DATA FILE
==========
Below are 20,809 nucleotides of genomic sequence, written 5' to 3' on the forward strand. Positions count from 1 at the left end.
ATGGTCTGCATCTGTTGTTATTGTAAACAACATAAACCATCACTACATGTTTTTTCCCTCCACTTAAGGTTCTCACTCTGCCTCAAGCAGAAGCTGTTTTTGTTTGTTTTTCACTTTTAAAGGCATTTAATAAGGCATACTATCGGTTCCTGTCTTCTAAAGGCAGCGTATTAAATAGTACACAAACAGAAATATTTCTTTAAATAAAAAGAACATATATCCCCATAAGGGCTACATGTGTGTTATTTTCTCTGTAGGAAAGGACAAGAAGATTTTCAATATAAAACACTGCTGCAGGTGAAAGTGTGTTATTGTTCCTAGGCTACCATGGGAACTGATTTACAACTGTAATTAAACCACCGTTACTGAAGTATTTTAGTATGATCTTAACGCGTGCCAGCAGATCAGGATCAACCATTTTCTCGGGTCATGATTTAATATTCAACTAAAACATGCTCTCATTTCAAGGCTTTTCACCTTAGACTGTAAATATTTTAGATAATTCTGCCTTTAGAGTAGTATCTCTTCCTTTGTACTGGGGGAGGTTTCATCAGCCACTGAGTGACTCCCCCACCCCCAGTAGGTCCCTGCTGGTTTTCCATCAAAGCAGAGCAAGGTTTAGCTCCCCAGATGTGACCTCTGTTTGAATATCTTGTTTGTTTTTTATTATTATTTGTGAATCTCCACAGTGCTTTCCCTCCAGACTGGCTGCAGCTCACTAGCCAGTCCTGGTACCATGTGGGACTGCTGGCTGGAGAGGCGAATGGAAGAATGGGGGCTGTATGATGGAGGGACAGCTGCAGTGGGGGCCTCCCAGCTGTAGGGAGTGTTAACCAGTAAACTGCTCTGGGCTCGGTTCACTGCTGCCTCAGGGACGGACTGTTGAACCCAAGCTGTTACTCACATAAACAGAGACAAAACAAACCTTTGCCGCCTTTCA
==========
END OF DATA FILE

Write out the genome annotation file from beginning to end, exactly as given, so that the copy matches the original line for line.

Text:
Below are 20,809 nucleotides of genomic sequence, written 5' to 3' on the forward strand. Positions count from 1 at the left end.
ATGGTCTGCATCTGTTGTTATTGTAAACAACATAAACCATCACTACATGTTTTTTCCCTCCACTTAAGGTTCTCACTCTGCCTCAAGCAGAAGCTGTTTTTGTTTGTTTTTCACTTTTAAAGGCATTTAATAAGGCATACTATCGGTTCCTGTCTTCTAAAGGCAGCGTATTAAATAGTACACAAACAGAAATATTTCTTTAAATAAAAAGAACATATATCCCCATAAGGGCTACATGTGTGTTATTTTCTCTGTAGGAAAGGACAAGAAGATTTTCAATATAAAACACTGCTGCAGGTGAAAGTGTGTTATTGTTCCTAGGCTACCATGGGAACTGATTTACAACTGTAATTAAACCACCGTTACTGAAGTATTTTAGTATGATCTTAACGCGTGCCAGCAGATCAGGATCAACCATTTTCTCGGGTCATGATTTAATATTCAACTAAAACATGCTCTCATTTCAAGGCTTTTCACCTTAGACTGTAAATATTTTAGATAATTCTGCCTTTAGAGTAGTATCTCTTCCTTTGTACTGGGGGAGGTTTCATCAGCCACTGAGTGACTCCCCCACCCCCAGTAGGTCCCTGCTGGTTTTCCATCAAAGCAGAGCAAGGTTTAGCTCCCCAGATGTGACCTCTGTTTGAATATCTTGTTTGTTTTTTATTATTATTTGTGAATCTCCACAGTGCTTTCCCTCCAGACTGGCTGCAGCTCACTAGCCAGTCCTGGTACCATGTGGGACTGCTGGCTGGAGAGGCGAATGGAAGAATGGGGGCTGTATGATGGAGGGACAGCTGCAGTGGGGGCCTCCCAGCTGTAGGGAGTGTTAACCAGTAAACTGCTCTGGGCTCGGTTCACTGCTGCCTCAGGGACGGACTGTTGAACCCAAGCTGTTACTCACATAAACAGAGACAAAACAAACCTTTGCCGCCTTTCA